Last month, my grandma, mom, sister, daughter and I made our way to the little town of Joshua, Texas. This is where Miss Bryn met my great-grandma. Her great-great grandma. Together in one room were FIVE generations of our family. Needless to say, it was a very special day.
Growing up, my Granny Polly and Pa’s house was my favorite place in the world to be. Driving up to their property, after the three hour drive that always seemed more like a lifetime back then, was always a moment for complete and utter celebration. On holidays, the kids would sleep on the floor chit-chatting and giggling until we fell asleep, excited for what the next day would bring. In the summer, I would spend a week at a time with my Granny. We’d fall asleep in her bed, her reading a novel with a scantily clad woman and her beau on the front, me with my Babysitter’s Club or something equally G-rated. In the morning, we’d wake up around 6 am. Granny would make us both coffee, something I was only allowed the indulgence of at her house. She drank (and still drinks) hers black, and I filled (and still fill) mine with copious amounts of cream and sugar. Some days we would get donuts or browse an eccentric bookstore, and on the weekends we’d scope out garage sales. The evening was spent eating dinner at the kitchen table whilst watching the news on a small television, watering the garden and sometimes riding the golf cart around the land. Always we ended the night with more reading.
Everything about my Granny and Pa’s house was pure magic. Thinking back, I can still feel the lingering touches of the wonder that staying with them would bring. The air came through vents on Granny’s floor, and I can remember standing on the vents as the cold air chilled my feet, mesmerized by even this. Glass drawers were placed throughout Granny’s house, full of glass eggs and other small, beautiful things. I was entranced by all of these little baubles. But most magical of all was this–on their land was a large building, filled with the items they acquired from buying out storage units. It may have been a business for them, but for me, it was simply paradise. I would spend hours going through the knick-knacks, the books, the tables and boxes of seemingly endless treasures. Until my parents would start limiting my collection, I would usually go home with as many of these treasures as my heart desired. As Granny and I browsed her jewelry a few weeks back, she explained to me where many of these unique and lovely pieces originally came from. For a brief moment, I was eight-years-old and totally immersed in that feeling of childlike fascination again.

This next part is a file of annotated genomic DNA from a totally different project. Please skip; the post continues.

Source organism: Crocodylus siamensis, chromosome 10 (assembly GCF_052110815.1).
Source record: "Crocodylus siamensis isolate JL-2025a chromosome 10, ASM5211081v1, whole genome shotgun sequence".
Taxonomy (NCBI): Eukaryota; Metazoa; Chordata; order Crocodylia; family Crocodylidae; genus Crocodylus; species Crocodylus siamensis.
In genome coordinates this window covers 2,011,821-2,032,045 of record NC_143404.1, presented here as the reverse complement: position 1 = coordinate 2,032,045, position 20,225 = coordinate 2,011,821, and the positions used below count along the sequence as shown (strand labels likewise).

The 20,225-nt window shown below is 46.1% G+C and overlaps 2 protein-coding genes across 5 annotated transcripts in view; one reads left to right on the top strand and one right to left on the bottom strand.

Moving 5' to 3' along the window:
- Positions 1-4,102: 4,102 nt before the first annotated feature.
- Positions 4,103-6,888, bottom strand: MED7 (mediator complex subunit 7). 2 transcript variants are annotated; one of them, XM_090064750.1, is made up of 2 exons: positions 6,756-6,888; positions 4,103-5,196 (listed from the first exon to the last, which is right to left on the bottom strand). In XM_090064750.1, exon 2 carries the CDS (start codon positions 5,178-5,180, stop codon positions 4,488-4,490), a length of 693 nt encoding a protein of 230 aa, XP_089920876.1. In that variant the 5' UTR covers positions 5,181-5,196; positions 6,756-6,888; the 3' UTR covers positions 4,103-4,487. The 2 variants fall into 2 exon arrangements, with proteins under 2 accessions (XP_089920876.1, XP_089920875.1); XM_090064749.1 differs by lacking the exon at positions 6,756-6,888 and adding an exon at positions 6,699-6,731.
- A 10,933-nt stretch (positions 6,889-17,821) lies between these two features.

I give a lot of credit to my Granny for my love of coffee, bargain-shoping, trinkets and reading. Most importantly, I know she has played a big role in my insatiable love for life. As a kid, I’d often brag to my friends that my great-grandma jumped on the trampoline with me. On the way back from my Pa’s funeral, Granny rode to her house on the back of a motorcycle. I’ve heard that she dyed her dark brown hair platinum blonde, probably just because she could. She is the embodiment of the word ‘pizazz’. In every moment I can remember spending with her, she’s had a zest for life and a knack for living every moment of it to the fullest. As we were looking through a photo album this past weekend, my grandma noted how adventurous her mom has always been. My mom laughed, “That must be where Christina got it from. I know she didn’t get it from me!”
I feel so fortunate to have passed down to me this joy for the turning of a page, the searching for the smallest of treasures, the first sip of a pumpkin spice latte, the wonderment that comes with trying something new. And I can only hope that I can pass down to my daughter all of the happiness and love for life that my Granny Polly has gifted me.